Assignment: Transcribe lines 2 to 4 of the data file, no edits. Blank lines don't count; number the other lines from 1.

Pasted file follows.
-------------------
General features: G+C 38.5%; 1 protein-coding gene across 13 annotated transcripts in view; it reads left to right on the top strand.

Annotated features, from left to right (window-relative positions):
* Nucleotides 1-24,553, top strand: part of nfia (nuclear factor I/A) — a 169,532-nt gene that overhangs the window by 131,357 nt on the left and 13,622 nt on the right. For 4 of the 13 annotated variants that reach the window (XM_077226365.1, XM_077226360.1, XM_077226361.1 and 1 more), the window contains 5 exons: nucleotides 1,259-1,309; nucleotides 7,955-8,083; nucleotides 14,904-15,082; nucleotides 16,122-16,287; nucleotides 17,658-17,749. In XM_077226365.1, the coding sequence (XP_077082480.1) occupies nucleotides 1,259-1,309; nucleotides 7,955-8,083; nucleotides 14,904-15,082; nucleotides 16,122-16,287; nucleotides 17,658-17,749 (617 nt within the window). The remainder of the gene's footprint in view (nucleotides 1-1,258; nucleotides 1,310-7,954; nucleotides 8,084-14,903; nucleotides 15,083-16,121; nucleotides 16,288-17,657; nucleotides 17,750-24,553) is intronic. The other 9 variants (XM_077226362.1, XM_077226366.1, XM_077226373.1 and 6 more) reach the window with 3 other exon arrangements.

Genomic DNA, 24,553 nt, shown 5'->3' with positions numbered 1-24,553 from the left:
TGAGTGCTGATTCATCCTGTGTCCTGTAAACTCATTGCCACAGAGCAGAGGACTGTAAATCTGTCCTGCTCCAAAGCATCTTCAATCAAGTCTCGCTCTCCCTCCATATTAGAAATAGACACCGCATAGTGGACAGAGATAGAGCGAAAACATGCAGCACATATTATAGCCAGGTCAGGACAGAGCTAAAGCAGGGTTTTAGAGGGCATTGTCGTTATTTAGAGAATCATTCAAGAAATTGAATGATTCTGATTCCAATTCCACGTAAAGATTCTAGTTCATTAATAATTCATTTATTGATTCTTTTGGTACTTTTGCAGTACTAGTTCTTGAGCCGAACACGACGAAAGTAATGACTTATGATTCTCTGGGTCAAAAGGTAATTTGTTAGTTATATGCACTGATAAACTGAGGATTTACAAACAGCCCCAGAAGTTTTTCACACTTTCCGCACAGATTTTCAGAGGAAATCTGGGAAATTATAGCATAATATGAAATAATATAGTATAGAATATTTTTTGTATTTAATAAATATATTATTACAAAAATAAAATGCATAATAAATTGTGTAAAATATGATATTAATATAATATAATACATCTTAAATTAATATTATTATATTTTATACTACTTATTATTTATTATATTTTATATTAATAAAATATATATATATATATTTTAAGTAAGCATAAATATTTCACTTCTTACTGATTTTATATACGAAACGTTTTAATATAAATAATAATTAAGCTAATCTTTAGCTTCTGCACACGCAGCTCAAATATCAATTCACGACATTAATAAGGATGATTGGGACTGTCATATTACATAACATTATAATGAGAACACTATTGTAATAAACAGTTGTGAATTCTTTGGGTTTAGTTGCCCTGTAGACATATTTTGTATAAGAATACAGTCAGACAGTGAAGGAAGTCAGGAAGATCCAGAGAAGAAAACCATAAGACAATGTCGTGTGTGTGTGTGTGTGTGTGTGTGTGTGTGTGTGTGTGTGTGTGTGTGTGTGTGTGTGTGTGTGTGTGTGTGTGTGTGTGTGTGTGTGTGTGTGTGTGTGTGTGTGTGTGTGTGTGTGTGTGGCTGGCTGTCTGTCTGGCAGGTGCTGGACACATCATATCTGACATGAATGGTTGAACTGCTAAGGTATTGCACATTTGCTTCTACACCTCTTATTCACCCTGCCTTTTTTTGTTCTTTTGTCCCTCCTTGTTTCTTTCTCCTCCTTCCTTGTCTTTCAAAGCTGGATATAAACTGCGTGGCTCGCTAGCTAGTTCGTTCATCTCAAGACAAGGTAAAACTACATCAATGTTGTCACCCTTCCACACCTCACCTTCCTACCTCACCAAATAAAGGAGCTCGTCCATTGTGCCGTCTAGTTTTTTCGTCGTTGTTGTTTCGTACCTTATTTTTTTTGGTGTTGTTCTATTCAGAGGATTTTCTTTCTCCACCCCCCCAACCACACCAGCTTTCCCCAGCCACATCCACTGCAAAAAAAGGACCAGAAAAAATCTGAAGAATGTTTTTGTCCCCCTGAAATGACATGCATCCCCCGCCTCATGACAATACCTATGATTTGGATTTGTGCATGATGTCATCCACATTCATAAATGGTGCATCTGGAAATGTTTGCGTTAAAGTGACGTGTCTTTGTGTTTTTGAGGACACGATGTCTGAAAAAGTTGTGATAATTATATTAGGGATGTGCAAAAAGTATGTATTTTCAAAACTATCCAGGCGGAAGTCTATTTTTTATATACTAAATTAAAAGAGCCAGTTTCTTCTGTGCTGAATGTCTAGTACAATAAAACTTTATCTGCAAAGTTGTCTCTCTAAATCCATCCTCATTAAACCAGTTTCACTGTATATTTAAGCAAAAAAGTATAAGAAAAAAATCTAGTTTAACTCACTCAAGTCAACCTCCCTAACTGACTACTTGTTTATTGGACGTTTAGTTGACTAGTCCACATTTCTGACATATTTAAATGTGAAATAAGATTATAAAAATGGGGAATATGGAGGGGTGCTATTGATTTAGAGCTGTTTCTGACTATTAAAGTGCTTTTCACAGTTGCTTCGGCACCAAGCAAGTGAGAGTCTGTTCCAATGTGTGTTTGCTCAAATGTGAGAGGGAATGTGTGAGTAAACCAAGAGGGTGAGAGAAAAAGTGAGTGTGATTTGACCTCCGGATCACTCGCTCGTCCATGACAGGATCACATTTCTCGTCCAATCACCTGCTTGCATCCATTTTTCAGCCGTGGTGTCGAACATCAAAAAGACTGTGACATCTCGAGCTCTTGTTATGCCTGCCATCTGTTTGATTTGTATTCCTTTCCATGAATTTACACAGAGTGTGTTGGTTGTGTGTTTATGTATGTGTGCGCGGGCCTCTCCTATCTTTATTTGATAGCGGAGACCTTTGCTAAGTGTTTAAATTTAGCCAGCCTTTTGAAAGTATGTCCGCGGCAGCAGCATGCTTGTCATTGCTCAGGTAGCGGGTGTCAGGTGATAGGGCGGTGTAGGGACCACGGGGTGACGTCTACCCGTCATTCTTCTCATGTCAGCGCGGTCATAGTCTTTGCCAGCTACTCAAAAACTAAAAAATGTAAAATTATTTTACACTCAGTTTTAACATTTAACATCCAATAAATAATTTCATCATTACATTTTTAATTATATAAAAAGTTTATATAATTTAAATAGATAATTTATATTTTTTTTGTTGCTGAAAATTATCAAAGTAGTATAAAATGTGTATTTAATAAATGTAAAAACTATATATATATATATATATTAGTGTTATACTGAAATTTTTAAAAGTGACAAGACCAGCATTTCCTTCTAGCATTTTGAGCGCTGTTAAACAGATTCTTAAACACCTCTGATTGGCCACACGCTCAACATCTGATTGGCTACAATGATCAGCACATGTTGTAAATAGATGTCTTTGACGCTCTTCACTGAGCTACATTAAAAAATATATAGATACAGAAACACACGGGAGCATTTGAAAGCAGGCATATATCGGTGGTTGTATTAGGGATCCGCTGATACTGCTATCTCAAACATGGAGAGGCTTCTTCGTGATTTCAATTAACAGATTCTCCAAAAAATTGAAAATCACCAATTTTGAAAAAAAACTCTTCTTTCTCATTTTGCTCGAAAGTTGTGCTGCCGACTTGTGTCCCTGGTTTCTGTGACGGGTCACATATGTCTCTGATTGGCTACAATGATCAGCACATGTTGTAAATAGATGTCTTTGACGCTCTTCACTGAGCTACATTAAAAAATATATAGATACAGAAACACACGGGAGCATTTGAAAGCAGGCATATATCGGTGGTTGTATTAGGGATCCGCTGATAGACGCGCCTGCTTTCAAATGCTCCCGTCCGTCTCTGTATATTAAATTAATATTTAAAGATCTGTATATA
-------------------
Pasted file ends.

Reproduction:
Annotated features, from left to right (window-relative positions):
* Nucleotides 1-24,553, top strand: part of nfia (nuclear factor I/A) — a 169,532-nt gene that overhangs the window by 131,357 nt on the left and 13,622 nt on the right. For 4 of the 13 annotated variants that reach the window (XM_077226365.1, XM_077226360.1, XM_077226361.1 and 1 more), the window contains 5 exons: nucleotides 1,259-1,309; nucleotides 7,955-8,083; nucleotides 14,904-15,082; nucleotides 16,122-16,287; nucleotides 17,658-17,749. In XM_077226365.1, the coding sequence (XP_077082480.1) occupies nucleotides 1,259-1,309; nucleotides 7,955-8,083; nucleotides 14,904-15,082; nucleotides 16,122-16,287; nucleotides 17,658-17,749 (617 nt within the window). The remainder of the gene's footprint in view (nucleotides 1-1,258; nucleotides 1,310-7,954; nucleotides 8,084-14,903; nucleotides 15,083-16,121; nucleotides 16,288-17,657; nucleotides 17,750-24,553) is intronic. The other 9 variants (XM_077226362.1, XM_077226366.1, XM_077226373.1 and 6 more) reach the window with 3 other exon arrangements.

Genomic DNA, 24,553 nt, shown 5'->3' with positions numbered 1-24,553 from the left: